When you think about reporting a healthcare data breach to authorities, family-owned furniture manufacturers nestled in the serenity of North Carolina aren’t exactly at the top of the list.

But a recent incident provides an object lesson in just how far reporting obligations extend under the Health Insurance Portability and Accountability Act – or HIPAA’s – Breach Notification Rule.

Klaussner Furniture Industries, Inc., a 55-year old privately owned furniture manufacturer in Asheboro, North Carolina, reported a “[h]acking/IT incident” earlier this month, saying that the company learned that an “unauthorized third party gained access to two computers on its networks that contained certain personal information about a limited number of current or former employees, and some of their dependents.”

It was reported that the incident affected about 9,300 individuals. The information apparently exposed included names, addresses, Social Security numbers, financial account information, dates of birth, health information, and health benefit election information. The data stored on the computers related to employees in 1998, as well as from 2004-2019.

In a written statement, Klaussner said that, when the incident was discovered in February 2019, it took “immediate action” that included starting an internal investigation, retaining a forensics firm and notifying law enforcement. No other details about the breach were disclosed.

In general, the HIPAA Breach Notification Rule requires a HIPAA covered entity and their business associates to provide notice in the event of the breach of unsecured protected health information. There are, of course, similar rules implemented and enforced through the U.S. Federal Trade Commission for vendors of personal health records and their third-party providers under the HITECH Act.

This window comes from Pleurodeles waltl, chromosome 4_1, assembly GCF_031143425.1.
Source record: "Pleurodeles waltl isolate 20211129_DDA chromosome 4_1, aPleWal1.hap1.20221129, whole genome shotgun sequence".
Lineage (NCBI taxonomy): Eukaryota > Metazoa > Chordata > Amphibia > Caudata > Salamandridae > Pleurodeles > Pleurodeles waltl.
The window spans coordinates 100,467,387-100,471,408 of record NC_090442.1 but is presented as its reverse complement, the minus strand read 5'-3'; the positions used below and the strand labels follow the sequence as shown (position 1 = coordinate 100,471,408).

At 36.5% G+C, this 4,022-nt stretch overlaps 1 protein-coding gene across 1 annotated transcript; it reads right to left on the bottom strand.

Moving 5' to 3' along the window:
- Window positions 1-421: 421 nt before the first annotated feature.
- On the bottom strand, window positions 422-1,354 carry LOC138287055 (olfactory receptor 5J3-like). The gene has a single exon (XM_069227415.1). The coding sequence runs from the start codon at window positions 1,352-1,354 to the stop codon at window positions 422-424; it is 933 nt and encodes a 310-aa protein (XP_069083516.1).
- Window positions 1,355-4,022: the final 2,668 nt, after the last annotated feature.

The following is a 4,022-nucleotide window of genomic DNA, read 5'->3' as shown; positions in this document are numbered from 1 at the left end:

Data breach notices are a matter of public record and listed by the U.S. Department of Health and Human Services Office of Civil Rights on an online portal, “Breach Portal: Notice to the Secretary of HHS Breach of Unsecured Protected Health Information.”

The Klaussner incident underscores the difficulties for organizations in determining whether they have information that is subject to HIPAA. Even when organizations have outside plan administrators, not all protected healthcare information resides with the third-party administrator. In many instances, employers with self-insured health plans store and transmit information that is protected under HIPAA, even though the employers might not be considered covered entities, in some cases, reporting obligations under HIPAA might be triggered.

A prudent rule of thumb for many organizations that might retain protected healthcare information, especially if it sponsors a self-funded, self-insured benefit plan that funds healthcare benefits, is consideration of a program that limits access to any healthcare data kept in house – through administrative, technical or physical safeguards – to protect the healthcare information in compliance with HIPAA standards.